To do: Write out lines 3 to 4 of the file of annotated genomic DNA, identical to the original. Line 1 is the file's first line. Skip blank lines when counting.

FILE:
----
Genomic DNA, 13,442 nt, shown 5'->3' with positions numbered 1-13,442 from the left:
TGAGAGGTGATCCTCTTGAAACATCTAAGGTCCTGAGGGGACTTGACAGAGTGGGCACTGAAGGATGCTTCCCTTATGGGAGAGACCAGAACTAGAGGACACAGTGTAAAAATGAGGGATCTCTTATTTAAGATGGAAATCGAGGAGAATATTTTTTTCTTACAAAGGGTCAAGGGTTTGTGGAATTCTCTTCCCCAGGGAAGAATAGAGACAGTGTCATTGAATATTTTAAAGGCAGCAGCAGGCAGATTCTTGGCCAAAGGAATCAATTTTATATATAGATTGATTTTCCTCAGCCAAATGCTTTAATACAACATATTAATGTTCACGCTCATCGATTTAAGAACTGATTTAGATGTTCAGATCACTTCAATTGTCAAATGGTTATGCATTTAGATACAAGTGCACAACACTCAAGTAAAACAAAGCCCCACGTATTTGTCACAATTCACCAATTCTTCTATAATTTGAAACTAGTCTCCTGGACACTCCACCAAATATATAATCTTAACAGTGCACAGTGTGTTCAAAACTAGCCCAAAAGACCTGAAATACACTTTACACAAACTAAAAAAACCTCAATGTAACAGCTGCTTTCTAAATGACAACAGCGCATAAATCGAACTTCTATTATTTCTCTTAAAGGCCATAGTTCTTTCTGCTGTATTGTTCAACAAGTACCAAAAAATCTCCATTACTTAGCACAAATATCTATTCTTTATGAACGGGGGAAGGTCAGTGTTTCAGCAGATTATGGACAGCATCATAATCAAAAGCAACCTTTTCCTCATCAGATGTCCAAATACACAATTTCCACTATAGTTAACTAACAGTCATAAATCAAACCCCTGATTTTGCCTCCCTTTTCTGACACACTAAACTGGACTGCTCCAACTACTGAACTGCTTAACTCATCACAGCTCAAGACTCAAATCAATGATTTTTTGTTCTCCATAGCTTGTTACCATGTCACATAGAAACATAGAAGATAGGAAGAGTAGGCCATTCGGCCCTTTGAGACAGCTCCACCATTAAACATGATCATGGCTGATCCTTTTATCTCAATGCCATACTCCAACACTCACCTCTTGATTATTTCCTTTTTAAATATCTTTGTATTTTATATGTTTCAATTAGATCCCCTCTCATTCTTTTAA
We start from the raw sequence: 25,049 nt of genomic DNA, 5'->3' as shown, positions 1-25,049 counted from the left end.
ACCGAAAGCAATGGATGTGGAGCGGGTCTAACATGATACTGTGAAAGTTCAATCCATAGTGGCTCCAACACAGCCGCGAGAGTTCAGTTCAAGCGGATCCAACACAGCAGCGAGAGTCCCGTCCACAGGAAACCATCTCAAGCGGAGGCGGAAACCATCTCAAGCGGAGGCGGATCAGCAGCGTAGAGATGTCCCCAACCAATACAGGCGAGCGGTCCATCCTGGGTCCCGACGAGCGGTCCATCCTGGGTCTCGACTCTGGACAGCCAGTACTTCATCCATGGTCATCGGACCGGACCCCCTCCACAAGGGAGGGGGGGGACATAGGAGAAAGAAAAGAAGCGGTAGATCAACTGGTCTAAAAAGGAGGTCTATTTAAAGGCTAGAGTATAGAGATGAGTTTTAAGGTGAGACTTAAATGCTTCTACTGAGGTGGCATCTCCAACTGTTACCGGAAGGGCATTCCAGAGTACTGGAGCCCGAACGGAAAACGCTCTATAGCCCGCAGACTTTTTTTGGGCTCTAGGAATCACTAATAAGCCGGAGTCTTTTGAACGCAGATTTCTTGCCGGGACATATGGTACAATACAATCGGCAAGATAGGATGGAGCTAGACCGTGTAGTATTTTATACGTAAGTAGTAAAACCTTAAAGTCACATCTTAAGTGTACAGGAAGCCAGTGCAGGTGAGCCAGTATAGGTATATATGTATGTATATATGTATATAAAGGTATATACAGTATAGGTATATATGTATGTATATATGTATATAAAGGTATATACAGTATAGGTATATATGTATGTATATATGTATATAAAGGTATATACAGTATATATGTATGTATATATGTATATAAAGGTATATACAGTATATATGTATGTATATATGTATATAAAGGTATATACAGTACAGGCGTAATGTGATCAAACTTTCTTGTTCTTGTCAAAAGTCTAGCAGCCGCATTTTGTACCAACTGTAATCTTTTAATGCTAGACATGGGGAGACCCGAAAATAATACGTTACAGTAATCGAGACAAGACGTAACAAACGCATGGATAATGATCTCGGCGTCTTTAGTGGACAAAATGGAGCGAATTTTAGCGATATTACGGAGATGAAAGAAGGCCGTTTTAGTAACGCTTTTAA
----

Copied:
We start from the raw sequence: 25,049 nt of genomic DNA, 5'->3' as shown, positions 1-25,049 counted from the left end.
ACCGAAAGCAATGGATGTGGAGCGGGTCTAACATGATACTGTGAAAGTTCAATCCATAGTGGCTCCAACACAGCCGCGAGAGTTCAGTTCAAGCGGATCCAACACAGCAGCGAGAGTCCCGTCCACAGGAAACCATCTCAAGCGGAGGCGGAAACCATCTCAAGCGGAGGCGGATCAGCAGCGTAGAGATGTCCCCAACCAATACAGGCGAGCGGTCCATCCTGGGTCCCGACGAGCGGTCCATCCTGGGTCTCGACTCTGGACAGCCAGTACTTCATCCATGGTCATCGGACCGGACCCCCTCCACAAGGGAGGGGGGGGACATAGGAGAAAGAAAAGAAGCGGTAGATCAACTGGTCTAAAAAGGAGGTCTATTTAAAGGCTAGAGTATAGAGATGAGTTTTAAGGTGAGACTTAAATGCTTCTACTGAGGTGGCATCTCCAACTGTTACCGGAAGGGCATTCCAGAGTACTGGAGCCCGAACGGAAAACGCTCTATAGCCCGCAGACTTTTTTTGGGCTCTAGGAATCACTAATAAGCCGGAGTCTTTTGAACGCAGATTTCTTGCCGGGACATATGGTACAATACAATCGGCAAGATAGGATGGAGCTAGACCGTGTAGTATTTTATACGTAAGTAGTAAAACCTTAAAGTCACATCTTAAGTGTACAGGAAGCCAGTGCAGGTGAGCCAGTATAGGTATATATGTATGTATATATGTATATAAAGGTATATACAGTATAGGTATATATGTATGTATATATGTATATAAAGGTATATACAGTATAGGTATATATGTATGTATATATGTATATAAAGGTATATACAGTATATATGTATGTATATATGTATATAAAGGTATATACAGTATATATGTATGTATATATGTATATAAAGGTATATACAGTACAGGCGTAATGTGATCAAACTTTCTTGTTCTTGTCAAAAGTCTAGCAGCCGCATTTTGTACCAACTGTAATCTTTTAATGCTAGACATGGGGAGACCCGAAAATAATACGTTACAGTAATCGAGACAAGACGTAACAAACGCATGGATAATGATCTCGGCGTCTTTAGTGGACAAAATGGAGCGAATTTTAGCGATATTACGGAGATGAAAGAAGGCCGTTTTAGTAACGCTTTTAA